Camping Eggs on the Ecozoom Versa

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Disclaimer: Our EcoZoom demonstrations were conducted while on a camping trip in Colorado.  The elevation at our camp site was 7703 feet.  The morning temperature was in the mid 40’s.  As with all meal preparations, cook times will vary depending on elevation and outdoor temperature.

For our Camping Eggs we’re using the EcoZoom Versa.  The Versa can burn both charcoal and wood.  For this meal, we’ve chosen to use wood.

Starting the fire, we simply used 2 plain paper towels, dry twigs and small limbs.  We opened the top (larger) door to feed the wood with the rack in front to hold the limbs.  Also, we made sure the bottom (smaller) door is open to allow ventilation.   Next, we placed the paper towels on bottom with the twigs on top, and then ignited the paper towels with a wand lighter.  Finally, we built the fire, using the small limbs, until we achieved the rocket burn necessary for cooking.  A rocket burn will be a strong fire with virtually no smoke.  This took about 10 minutes to achieve.  Due to a light and varying breeze, we found it necessary to rotate the Versa, a few times, in order to maximize the breeze and fuel the fire.  This was not a major inconvenience.

The ingredients are very simple:  Thrive Life powdered eggs and canned Spam.  We followed the Thrive instructions and mixed enough powder and water to equal 1 dozen eggs.  We also cut the Spam into julienne slices.   (Not sure if you’re allowed to use “julienne” and “Spam” in the same sentence. HA!)

Next, we cooked the “julienned” Spam until crisp, stirring occasionally.  The cook time was 30 minutes.  The limbs must be fed or removed to maintain a desired rocket burn.

Finally, we added the re-hydrated Thrive Life eggs.  For seasoning, I only add a little black pepper, because Spam is already so salty.  The eggs cooked within 10 minutes and were ready to serve.  My “men”(1 husband and 2 sons) agreed that fresh eggs are better, but the Thrive product was satisfactory.  All three gave “thumbs up” to Camping Eggs being a Stuff HTF breakfast option.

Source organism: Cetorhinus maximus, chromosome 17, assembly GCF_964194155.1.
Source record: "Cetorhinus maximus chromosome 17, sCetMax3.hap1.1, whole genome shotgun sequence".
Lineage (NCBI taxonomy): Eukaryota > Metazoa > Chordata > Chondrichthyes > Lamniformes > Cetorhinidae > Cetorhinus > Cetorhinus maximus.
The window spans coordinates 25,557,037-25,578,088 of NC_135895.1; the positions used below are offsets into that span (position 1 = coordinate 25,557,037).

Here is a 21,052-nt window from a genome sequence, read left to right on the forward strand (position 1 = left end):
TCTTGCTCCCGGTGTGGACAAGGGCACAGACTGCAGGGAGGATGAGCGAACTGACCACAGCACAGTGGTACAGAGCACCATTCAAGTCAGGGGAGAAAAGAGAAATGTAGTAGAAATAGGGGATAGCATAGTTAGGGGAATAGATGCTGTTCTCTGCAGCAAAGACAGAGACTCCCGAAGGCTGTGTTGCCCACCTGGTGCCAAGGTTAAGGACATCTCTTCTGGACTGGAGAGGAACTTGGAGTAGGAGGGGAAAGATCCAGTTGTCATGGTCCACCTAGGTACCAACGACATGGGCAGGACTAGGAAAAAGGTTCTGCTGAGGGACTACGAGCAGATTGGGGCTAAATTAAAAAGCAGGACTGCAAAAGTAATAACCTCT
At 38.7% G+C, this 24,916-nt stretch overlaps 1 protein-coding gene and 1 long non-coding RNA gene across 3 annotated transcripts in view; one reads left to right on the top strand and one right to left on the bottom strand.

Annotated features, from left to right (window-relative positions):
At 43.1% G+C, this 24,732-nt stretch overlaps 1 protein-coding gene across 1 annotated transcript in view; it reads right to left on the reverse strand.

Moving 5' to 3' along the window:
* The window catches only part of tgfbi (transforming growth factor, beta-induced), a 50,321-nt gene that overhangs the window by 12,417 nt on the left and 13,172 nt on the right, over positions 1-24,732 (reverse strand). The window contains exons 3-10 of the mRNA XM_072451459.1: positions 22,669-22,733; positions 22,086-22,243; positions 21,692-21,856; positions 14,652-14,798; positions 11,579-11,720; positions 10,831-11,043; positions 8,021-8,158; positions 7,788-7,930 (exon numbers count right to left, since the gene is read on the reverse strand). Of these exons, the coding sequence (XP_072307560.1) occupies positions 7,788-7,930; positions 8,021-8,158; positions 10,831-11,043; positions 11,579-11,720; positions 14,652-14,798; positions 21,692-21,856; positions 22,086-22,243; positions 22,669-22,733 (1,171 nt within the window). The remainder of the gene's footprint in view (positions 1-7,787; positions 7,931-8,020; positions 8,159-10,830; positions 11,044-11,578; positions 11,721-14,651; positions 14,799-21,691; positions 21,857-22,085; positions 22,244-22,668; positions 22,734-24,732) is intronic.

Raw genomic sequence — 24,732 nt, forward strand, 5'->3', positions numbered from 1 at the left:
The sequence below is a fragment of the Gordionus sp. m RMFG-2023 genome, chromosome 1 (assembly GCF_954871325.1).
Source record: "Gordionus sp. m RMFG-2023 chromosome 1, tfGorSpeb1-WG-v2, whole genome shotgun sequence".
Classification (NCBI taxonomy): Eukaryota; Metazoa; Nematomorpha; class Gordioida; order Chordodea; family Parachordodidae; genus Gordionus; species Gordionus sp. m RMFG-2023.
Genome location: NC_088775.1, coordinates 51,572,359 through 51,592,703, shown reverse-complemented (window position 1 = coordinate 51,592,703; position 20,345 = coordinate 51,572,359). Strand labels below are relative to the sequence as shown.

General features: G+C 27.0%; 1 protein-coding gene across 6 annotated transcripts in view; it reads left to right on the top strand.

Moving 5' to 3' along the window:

Notice that all the limbs are consumed.

The EcoZoom Versa consumed:  2 paper towels, a handful of broken twigs, and 5 (1/2 inch X 8 – 12 inch) limbs.  It took a total of 50 minutes to prepare this breakfast.

Side note:  The cook time would most likely be reduced if you are at a lower elevation and warmer outdoor temperature.

Guest post by RightWingMom

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I'm the original Survival Mom and for more than 11 years, I've been helping moms worry less and enjoy their homes and families more with my commonsense prepping advice.

7 thoughts on “Camping Eggs on the Ecozoom Versa”

  1. For those not familiar with high elevation cooking, it can be surprising and sometimes frustrating! Take a look at a recipe or on the back of a cake box sometime. You'll notice the higher elevation instructions often include adding flour, oil or other ingredients and usually adds about 10% more time. And that's just for over 5000 feet like downtown Denver. Head up into the mountains and you'll find its even more challenging.

    Glad your family enjoyed it and that breakfast was a "win"!

  2. What about cleaning up the pan you cooked in? It looks like a cast iron skillet. What if you used a regular pan or pot that you would use in your kitchen? Do you need to treat the outside for easy cleanup? I remember we use soap on the outside of the pot when cooking over an open fire.

  3. fulltime Rver,
    You noticed my "beloved" cast iron skillet. Hot water and steel wool are all that touch her. She's smooth and seasoned to perfection!

    As far as using other pots and pans, I've heard about the soap trick, but never used it. With the EcoZoom, you can have some sooting, but the more efficient your fire burns the less smoke and soot are put off. What little sooting I've had comes off easily with warm water, Comet (or Ajax) powder and a nylon sponge….at least that's what my dear husband tells me. 😉

  4. Cast iron is the best open flame cookware bar none. I have used the "soap" method on aluminum and stainless pots and it does work, but nothing beats cast iron.

    As for your cookstove, I like the efficiency of a rocket stove, but when it came to choosing a SHTF cooking option on top of my BBQ, or Propane stove, I went with a "littlebug" stove. ( )

    Half the cost, more versatile, and made in Northern Minnesota. I am not a paid spokesperson, I just own one and wanted to offer additional alternatives for great US made products.

    I always like choice, and I hope I've contributed.

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